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Reader Comments (21)

Posted: Mar 10th 2011 1:21PM Stuxatte said

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This is one of the funniest columns I've ever read on here. Particularly the part about "the lovers." Bravo!

Speaking of NPCs not moving around... I've noticed that in Rift, the NPCs actually exhibit signs of life if you just watch them. Some of them will walk around, stop to chat with each other, check inside a tent or behind a box, light a torch when it gets dark, et cetera. Made me smile!

Posted: Mar 11th 2011 6:24AM Shadowhawke said

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@Stuxatte "I've noticed that in Rift, the NPCs actually exhibit signs of life if you just watch them."


Some older games do subtle things as well. In Star Wars Galaxies, NPC's will 'become aware' of your attention and turn to face you when targeted. In City of Heroes I've learned to 'brush' hostile mobs with my cursor to get a con; not target them directly. Doing so will often get them to react by moving about, potentially spoiling my intended attack.
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Posted: Mar 10th 2011 1:24PM ScottishViking said

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EVE online has some unusual relationships with their NPCs. Their agents, for example, have particular and changing attitudes towards you depending on how much work you do for them and how often you refuse (or fail) their missions. But the more interesting question, and one which Hjalti Danielsson attempted (not very well in my opinion) to answer in his novel The Burning Life, is, what about all those people who the agents contract you to kill? An average ship you kill -- say, a cruiser -- could have over 100 people on board. An average mission might have you killing 10 of those ships (among others). It's the old Death Star chestnut: what about all the janitors and independent contractors working on its construction? What are the repercussions for your actions? The average EVE pilot doesn't consider themselves a mass-murderer, but over a few hours of missioning, you can easily rack up tens of thousands of deaths on your hands. Every time you undock your ship, in essence, you are party to war crimes.

Posted: Mar 10th 2011 2:04PM Xilmar said

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@ScottishViking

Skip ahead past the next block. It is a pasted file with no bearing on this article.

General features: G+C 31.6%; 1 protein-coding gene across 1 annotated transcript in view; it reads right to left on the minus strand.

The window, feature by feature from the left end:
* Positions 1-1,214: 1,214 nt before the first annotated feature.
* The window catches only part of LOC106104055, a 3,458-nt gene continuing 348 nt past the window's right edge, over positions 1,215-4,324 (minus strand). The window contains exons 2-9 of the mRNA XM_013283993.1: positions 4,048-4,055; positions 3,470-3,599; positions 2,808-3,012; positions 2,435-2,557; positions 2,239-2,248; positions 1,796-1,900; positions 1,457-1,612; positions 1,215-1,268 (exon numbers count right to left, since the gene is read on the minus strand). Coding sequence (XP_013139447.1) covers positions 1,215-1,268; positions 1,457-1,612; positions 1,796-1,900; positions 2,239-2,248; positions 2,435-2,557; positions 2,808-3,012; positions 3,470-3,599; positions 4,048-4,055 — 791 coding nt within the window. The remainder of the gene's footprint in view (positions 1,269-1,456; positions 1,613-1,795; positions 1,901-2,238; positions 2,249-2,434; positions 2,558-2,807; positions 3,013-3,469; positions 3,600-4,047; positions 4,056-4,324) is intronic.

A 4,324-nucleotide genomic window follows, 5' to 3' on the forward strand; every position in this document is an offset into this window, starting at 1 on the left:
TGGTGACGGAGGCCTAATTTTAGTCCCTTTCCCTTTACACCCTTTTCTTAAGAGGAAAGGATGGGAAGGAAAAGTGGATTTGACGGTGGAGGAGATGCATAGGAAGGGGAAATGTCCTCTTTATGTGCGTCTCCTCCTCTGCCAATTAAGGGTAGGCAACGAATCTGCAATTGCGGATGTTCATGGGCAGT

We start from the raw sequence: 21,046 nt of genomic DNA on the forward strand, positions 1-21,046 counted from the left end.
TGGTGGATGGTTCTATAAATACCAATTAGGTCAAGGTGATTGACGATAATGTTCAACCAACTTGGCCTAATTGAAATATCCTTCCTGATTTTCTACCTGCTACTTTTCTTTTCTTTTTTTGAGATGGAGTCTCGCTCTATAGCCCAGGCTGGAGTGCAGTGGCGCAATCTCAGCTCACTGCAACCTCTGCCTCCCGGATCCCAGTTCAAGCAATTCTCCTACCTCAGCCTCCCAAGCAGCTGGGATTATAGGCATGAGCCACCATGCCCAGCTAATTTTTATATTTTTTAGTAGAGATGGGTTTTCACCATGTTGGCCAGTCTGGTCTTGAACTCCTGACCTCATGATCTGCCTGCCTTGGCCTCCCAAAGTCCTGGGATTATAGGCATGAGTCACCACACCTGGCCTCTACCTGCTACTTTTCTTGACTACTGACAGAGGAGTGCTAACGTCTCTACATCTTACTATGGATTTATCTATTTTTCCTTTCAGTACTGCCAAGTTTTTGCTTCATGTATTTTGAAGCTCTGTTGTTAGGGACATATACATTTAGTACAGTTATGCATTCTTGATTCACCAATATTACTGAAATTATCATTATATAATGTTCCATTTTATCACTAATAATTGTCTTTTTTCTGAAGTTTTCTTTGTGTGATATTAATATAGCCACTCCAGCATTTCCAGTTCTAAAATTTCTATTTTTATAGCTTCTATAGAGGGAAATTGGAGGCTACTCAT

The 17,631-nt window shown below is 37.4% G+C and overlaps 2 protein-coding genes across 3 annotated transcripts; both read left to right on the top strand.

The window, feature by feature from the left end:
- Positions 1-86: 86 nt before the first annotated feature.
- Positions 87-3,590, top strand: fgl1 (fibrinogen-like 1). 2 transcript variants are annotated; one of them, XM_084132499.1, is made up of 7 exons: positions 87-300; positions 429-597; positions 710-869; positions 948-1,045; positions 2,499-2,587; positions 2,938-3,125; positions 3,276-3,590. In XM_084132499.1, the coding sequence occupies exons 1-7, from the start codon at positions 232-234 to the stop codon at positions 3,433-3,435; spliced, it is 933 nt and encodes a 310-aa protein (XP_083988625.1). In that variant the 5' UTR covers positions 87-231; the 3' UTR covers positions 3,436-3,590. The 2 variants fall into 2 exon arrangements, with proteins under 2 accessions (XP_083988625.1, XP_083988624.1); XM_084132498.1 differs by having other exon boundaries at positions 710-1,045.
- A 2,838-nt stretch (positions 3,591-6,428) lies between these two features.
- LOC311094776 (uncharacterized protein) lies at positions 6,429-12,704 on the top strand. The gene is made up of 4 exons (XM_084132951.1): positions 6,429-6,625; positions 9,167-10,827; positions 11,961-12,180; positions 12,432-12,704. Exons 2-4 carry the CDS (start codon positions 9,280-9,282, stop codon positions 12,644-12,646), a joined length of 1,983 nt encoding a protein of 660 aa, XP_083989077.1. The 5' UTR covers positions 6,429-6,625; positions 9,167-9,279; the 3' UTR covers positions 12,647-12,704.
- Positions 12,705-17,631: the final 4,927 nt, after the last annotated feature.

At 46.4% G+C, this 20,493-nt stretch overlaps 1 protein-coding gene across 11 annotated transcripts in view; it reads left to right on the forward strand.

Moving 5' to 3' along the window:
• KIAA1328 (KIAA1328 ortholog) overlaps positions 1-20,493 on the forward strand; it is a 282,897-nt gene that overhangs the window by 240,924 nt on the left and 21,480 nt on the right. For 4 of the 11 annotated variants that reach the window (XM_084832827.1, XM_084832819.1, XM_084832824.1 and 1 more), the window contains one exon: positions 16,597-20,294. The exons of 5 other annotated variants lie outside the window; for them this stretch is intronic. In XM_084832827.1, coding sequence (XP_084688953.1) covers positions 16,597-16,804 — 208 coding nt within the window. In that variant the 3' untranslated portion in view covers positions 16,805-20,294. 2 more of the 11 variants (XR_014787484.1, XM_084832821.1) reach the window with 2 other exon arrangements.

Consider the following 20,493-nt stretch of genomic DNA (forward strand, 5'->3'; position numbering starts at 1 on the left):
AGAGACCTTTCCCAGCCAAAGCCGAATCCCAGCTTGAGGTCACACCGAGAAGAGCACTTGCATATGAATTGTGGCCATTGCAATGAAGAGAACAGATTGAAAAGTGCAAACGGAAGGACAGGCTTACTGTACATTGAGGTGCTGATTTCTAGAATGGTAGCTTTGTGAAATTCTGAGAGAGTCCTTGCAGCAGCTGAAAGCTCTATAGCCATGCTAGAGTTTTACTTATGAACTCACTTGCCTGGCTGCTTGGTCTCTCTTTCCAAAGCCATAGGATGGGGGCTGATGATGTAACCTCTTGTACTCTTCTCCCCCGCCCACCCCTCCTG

it's war, it's space, it's dark. lorewise capsuleers are expected to do missions for an agent for standings (and LP-loyality points) and ISK. the whole idea is that you don't do it because youre good...you do it because you want standings, isk or loot. that's why you can do missions for any faction, any group, almost any anything NPC. it's basically kill or be killed.

But now that you mentioned EVE, that game has some of the most awesome quests texts ever written. you probably need to like space/scifi/whatever to be into, but some are just amazing. usually start reading them about 4 hours in the missioning session and it's so worth it.

idk if you realized, but you get changing text even when decline missions (drone missions for me)
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Posted: Mar 10th 2011 2:14PM ScottishViking said

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@Xilmar Oh I'm aware of how amoral the NPC and agent world is. I just find the raw SCALE of the amorality interesting. How many innocents can a 3-year old pilot assumed to have killed? Millions and millions.
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Posted: Mar 10th 2011 1:25PM Space Cobra said

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You forgot "the lazy".

"The one that sits/stands 50 feet from a cave/castle/condo with a broken foot/arm/toenail and pleads with you to go inside and retrieve something for them. Many times it is a personal item they lost, sometimes it is alive, sometimes they are fooling you (as you discover later on in the quest chain.)

These could be anyone, not just adventurers, but farm workers from another country or other types.

Posted: Mar 10th 2011 1:53PM Xilmar said

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"Take out my garbage... that's, er, 500 XP!" kinda reminds me of going back home to visit my mom :-s...

Anyway, npcs could very well be replaced with "wanted" boards...have a light close to it, a few birds, some other insects, maybe a parrot or an owl or something sit on top of it, a gun in one corner and a rainbow in the other, and it's just as well. Colour, light, movement, XP, that's as much and even more than the average games expects or wants from a generic quest giver.

But seriously, it's the gamers that made it so. who reads at least 75% of the quest texts in any MMO? might as well be no one. because like the retired bum knows, XP and maybe an item or some coins matter, and that's it. People don't care why Mary wants you to kill 10 puppies and bring some bits back to her. I actually found myself thinking "common love, there are 6 other people waiting to give me XP for doing chores, don't have all day to listen to you complain about some nonsense"

It's sad that the bartender NPC means little more than food/drinks and maybe some sort of rest. playing D&D, those are my favourite NPCs, coz they always have some insightful words, a funny story or a bit of information. but that happens only when NPCs have something important to say.